Supercontinents make ocean circulation simpler than on a world of island continents. When they disassemble surface- and deep currents continually change. Perhaps pan-continental collision is behind slumps into ocean stagnation, with continental break up a key to setting deep circulation in motion once more. However, the greatest influence of continents, as far as ocean chemistry is concerned, is that they supply dissolved products of erosion and weathering. Periods of mountain building and crumbling increase the supply of essential nutrients for photosynthesizing life. Glacial milling of rock does this wonderfully well too. It is plain that tectonics opens new potentials for life, and a large response by the biosphere may feed back to force the process further. But it is inner working, at mantle depths, that sets the agenda. What shapes the Precambrian mountains assumed, and how they modified the circulation of air and its redistribution of solar heat is hard to judge. That aspect of tectonics becomes clearer with younger climatic upheavals.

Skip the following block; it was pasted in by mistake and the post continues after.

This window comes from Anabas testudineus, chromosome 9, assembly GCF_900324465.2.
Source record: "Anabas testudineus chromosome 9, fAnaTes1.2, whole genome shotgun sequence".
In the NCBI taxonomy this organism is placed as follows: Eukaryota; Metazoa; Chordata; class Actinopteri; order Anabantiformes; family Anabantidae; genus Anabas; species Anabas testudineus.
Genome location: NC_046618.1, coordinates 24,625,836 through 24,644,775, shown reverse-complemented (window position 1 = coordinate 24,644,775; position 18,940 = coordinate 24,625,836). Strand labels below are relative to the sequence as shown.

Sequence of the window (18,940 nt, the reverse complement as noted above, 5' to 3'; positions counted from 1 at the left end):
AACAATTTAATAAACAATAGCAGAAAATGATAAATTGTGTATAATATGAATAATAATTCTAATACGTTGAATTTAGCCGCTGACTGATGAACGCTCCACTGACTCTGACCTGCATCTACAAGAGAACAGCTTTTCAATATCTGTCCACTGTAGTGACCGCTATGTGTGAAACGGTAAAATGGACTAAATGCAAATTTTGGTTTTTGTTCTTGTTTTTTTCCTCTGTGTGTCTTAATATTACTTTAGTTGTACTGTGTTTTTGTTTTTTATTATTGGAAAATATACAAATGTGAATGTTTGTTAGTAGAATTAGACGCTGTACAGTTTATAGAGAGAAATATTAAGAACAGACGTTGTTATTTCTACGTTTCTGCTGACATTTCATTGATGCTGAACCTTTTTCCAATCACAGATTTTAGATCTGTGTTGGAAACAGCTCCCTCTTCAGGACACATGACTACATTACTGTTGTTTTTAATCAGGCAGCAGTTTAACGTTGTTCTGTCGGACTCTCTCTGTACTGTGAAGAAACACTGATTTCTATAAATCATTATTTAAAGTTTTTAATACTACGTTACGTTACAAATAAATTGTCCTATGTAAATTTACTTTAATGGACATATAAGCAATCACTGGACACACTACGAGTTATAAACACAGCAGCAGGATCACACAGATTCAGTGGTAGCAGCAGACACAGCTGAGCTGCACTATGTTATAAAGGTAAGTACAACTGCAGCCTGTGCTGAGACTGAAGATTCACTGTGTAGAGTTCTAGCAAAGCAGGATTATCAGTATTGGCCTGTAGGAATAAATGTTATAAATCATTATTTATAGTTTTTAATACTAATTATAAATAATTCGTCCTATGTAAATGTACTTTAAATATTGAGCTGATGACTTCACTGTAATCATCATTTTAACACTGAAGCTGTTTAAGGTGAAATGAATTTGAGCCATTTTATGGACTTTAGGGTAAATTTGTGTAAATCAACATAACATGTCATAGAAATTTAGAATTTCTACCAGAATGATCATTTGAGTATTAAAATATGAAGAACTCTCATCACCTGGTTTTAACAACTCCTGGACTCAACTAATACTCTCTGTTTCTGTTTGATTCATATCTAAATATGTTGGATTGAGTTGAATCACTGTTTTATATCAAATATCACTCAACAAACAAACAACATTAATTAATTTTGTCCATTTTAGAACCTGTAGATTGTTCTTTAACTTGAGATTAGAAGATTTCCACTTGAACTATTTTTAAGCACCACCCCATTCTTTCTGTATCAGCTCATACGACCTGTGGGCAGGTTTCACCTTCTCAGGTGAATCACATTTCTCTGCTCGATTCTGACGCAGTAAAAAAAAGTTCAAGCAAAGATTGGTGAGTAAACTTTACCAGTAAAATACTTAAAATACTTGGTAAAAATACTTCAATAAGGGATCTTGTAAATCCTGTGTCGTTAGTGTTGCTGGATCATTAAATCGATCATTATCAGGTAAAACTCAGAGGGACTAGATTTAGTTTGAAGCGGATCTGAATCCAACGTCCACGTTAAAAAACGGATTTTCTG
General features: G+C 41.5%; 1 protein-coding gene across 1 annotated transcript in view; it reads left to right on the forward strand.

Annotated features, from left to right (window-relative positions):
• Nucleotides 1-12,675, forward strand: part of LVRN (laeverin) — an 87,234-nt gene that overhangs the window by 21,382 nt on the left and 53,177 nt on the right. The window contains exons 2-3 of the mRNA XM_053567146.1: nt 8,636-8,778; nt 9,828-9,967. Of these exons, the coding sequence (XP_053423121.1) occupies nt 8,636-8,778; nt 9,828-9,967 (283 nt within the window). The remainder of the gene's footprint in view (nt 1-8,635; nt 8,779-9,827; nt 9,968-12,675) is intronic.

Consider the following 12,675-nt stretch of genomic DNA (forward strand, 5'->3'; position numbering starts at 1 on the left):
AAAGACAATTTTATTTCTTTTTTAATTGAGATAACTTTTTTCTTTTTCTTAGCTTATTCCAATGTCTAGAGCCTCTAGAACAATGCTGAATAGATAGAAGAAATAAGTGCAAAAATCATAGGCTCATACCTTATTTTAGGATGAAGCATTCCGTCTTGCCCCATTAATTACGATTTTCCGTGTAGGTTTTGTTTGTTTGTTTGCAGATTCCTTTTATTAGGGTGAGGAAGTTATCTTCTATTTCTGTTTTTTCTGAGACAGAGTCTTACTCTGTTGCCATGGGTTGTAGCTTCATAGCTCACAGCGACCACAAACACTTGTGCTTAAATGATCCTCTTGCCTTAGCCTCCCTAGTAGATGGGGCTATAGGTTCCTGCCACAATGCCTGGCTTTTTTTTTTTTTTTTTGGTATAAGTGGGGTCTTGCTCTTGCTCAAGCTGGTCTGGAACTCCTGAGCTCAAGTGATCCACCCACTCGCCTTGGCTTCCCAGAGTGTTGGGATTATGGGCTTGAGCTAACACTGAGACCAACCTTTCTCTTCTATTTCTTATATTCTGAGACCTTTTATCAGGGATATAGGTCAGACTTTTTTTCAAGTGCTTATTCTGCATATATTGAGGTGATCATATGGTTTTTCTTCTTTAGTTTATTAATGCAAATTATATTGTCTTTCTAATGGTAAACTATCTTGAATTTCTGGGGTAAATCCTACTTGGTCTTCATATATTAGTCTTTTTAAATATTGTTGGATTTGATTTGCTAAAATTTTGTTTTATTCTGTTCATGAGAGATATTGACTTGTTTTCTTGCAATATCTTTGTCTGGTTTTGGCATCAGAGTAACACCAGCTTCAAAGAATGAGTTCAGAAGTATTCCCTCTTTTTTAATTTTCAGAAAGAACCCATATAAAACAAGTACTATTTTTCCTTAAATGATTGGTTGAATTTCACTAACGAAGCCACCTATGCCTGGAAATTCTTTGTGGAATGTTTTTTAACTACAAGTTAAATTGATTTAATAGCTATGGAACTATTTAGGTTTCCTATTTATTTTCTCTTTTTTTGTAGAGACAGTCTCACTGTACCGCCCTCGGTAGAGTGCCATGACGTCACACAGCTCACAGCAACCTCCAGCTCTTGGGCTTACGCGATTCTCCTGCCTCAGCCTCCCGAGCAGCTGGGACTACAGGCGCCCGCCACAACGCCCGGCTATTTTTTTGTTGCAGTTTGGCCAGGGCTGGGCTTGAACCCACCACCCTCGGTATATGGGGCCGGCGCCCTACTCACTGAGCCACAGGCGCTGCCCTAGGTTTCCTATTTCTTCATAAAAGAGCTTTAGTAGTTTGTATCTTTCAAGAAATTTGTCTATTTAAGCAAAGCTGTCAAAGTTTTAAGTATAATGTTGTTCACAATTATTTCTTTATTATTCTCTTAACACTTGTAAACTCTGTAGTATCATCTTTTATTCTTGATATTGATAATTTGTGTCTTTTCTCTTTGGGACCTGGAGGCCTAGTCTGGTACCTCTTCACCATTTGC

Break-up, warming and polar glaciations in the Palaeozoic Era

F17_3Figure 17.3 Drifting continents of the Phanerozoic: (a) in the late-Cambrian (about 510 Ma); (b) in the early Carboniferous (350 Ma); (c) at the start of the Permian (260 Ma). Abbreviations: NA – North America; SA – South America; G-Greenland; S-M – Siberia + Mongolia; K – Kazakhstan; NC – North China; Sc – South China; Au – Australia; An – Antarctica; Ar – Arabia; SEu – South Europe; NEU – North Europe.